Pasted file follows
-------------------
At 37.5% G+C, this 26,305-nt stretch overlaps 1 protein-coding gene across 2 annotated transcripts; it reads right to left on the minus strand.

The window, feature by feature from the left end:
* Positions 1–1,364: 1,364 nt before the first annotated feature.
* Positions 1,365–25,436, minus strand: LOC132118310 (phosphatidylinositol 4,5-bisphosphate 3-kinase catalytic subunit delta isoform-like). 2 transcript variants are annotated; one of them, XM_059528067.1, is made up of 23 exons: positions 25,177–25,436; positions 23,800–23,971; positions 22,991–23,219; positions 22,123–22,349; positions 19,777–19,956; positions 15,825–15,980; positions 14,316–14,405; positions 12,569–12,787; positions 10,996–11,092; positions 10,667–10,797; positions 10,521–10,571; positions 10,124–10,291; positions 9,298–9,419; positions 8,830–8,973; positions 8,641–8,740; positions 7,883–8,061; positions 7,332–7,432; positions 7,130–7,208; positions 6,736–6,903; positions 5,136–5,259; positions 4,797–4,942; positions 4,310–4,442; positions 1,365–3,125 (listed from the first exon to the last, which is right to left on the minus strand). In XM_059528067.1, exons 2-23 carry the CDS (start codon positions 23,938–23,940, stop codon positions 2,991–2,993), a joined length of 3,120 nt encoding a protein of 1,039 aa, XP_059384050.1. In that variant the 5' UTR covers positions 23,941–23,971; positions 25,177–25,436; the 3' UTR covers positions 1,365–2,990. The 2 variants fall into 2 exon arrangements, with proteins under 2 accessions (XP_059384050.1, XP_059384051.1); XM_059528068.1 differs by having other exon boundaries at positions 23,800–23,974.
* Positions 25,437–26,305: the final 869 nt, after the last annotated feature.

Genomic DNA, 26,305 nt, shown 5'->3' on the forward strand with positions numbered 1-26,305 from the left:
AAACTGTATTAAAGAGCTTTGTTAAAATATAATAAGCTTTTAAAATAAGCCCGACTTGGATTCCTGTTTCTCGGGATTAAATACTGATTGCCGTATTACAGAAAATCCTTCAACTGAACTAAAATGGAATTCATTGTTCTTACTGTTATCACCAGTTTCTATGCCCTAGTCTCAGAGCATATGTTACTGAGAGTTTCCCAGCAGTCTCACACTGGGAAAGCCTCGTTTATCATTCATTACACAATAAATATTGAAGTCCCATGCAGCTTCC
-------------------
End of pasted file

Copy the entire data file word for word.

At 37.5% G+C, this 26,305-nt stretch overlaps 1 protein-coding gene across 2 annotated transcripts; it reads right to left on the minus strand.

The window, feature by feature from the left end:
* Positions 1–1,364: 1,364 nt before the first annotated feature.
* Positions 1,365–25,436, minus strand: LOC132118310 (phosphatidylinositol 4,5-bisphosphate 3-kinase catalytic subunit delta isoform-like). 2 transcript variants are annotated; one of them, XM_059528067.1, is made up of 23 exons: positions 25,177–25,436; positions 23,800–23,971; positions 22,991–23,219; positions 22,123–22,349; positions 19,777–19,956; positions 15,825–15,980; positions 14,316–14,405; positions 12,569–12,787; positions 10,996–11,092; positions 10,667–10,797; positions 10,521–10,571; positions 10,124–10,291; positions 9,298–9,419; positions 8,830–8,973; positions 8,641–8,740; positions 7,883–8,061; positions 7,332–7,432; positions 7,130–7,208; positions 6,736–6,903; positions 5,136–5,259; positions 4,797–4,942; positions 4,310–4,442; positions 1,365–3,125 (listed from the first exon to the last, which is right to left on the minus strand). In XM_059528067.1, exons 2-23 carry the CDS (start codon positions 23,938–23,940, stop codon positions 2,991–2,993), a joined length of 3,120 nt encoding a protein of 1,039 aa, XP_059384050.1. In that variant the 5' UTR covers positions 23,941–23,971; positions 25,177–25,436; the 3' UTR covers positions 1,365–2,990. The 2 variants fall into 2 exon arrangements, with proteins under 2 accessions (XP_059384050.1, XP_059384051.1); XM_059528068.1 differs by having other exon boundaries at positions 23,800–23,974.
* Positions 25,437–26,305: the final 869 nt, after the last annotated feature.

Genomic DNA, 26,305 nt, shown 5'->3' on the forward strand with positions numbered 1-26,305 from the left:
AAACTGTATTAAAGAGCTTTGTTAAAATATAATAAGCTTTTAAAATAAGCCCGACTTGGATTCCTGTTTCTCGGGATTAAATACTGATTGCCGTATTACAGAAAATCCTTCAACTGAACTAAAATGGAATTCATTGTTCTTACTGTTATCACCAGTTTCTATGCCCTAGTCTCAGAGCATATGTTACTGAGAGTTTCCCAGCAGTCTCACACTGGGAAAGCCTCGTTTATCATTCATTACACAATAAATATTGAAGTCCCATGCAGCTTCC